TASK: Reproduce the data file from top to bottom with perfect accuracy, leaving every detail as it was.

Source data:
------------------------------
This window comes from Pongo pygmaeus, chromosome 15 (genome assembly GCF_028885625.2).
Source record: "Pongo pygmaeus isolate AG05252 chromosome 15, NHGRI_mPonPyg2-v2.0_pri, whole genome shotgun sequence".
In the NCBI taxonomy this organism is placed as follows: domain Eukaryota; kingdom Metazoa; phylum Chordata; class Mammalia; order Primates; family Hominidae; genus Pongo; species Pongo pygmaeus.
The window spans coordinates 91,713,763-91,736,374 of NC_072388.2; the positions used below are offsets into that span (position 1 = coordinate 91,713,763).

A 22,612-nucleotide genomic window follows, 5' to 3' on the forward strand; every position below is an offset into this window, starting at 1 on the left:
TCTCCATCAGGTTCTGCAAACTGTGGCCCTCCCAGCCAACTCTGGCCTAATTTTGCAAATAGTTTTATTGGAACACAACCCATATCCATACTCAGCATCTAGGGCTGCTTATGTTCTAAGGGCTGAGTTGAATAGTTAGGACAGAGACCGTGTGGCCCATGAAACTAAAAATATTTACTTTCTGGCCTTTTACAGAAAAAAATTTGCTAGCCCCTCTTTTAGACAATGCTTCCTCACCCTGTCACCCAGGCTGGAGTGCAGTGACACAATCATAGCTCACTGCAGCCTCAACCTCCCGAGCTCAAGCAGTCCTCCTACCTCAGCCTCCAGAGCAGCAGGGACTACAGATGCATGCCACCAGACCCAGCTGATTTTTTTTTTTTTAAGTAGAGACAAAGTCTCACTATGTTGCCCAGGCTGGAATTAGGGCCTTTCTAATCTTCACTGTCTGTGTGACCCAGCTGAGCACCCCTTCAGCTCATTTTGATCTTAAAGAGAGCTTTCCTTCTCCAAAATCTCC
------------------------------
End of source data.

This window comes from Pongo pygmaeus, chromosome 15 (genome assembly GCF_028885625.2).
Source record: "Pongo pygmaeus isolate AG05252 chromosome 15, NHGRI_mPonPyg2-v2.0_pri, whole genome shotgun sequence".
In the NCBI taxonomy this organism is placed as follows: domain Eukaryota; kingdom Metazoa; phylum Chordata; class Mammalia; order Primates; family Hominidae; genus Pongo; species Pongo pygmaeus.
The window spans coordinates 91,713,763-91,736,374 of NC_072388.2; the positions used below are offsets into that span (position 1 = coordinate 91,713,763).

A 22,612-nucleotide genomic window follows, 5' to 3' on the forward strand; every position below is an offset into this window, starting at 1 on the left:
TCTCCATCAGGTTCTGCAAACTGTGGCCCTCCCAGCCAACTCTGGCCTAATTTTGCAAATAGTTTTATTGGAACACAACCCATATCCATACTCAGCATCTAGGGCTGCTTATGTTCTAAGGGCTGAGTTGAATAGTTAGGACAGAGACCGTGTGGCCCATGAAACTAAAAATATTTACTTTCTGGCCTTTTACAGAAAAAAATTTGCTAGCCCCTCTTTTAGACAATGCTTCCTCACCCTGTCACCCAGGCTGGAGTGCAGTGACACAATCATAGCTCACTGCAGCCTCAACCTCCCGAGCTCAAGCAGTCCTCCTACCTCAGCCTCCAGAGCAGCAGGGACTACAGATGCATGCCACCAGACCCAGCTGATTTTTTTTTTTTTAAGTAGAGACAAAGTCTCACTATGTTGCCCAGGCTGGAATTAGGGCCTTTCTAATCTTCACTGTCTGTGTGACCCAGCTGAGCACCCCTTCAGCTCATTTTGATCTTAAAGAGAGCTTTCCTTCTCCAAAATCTCC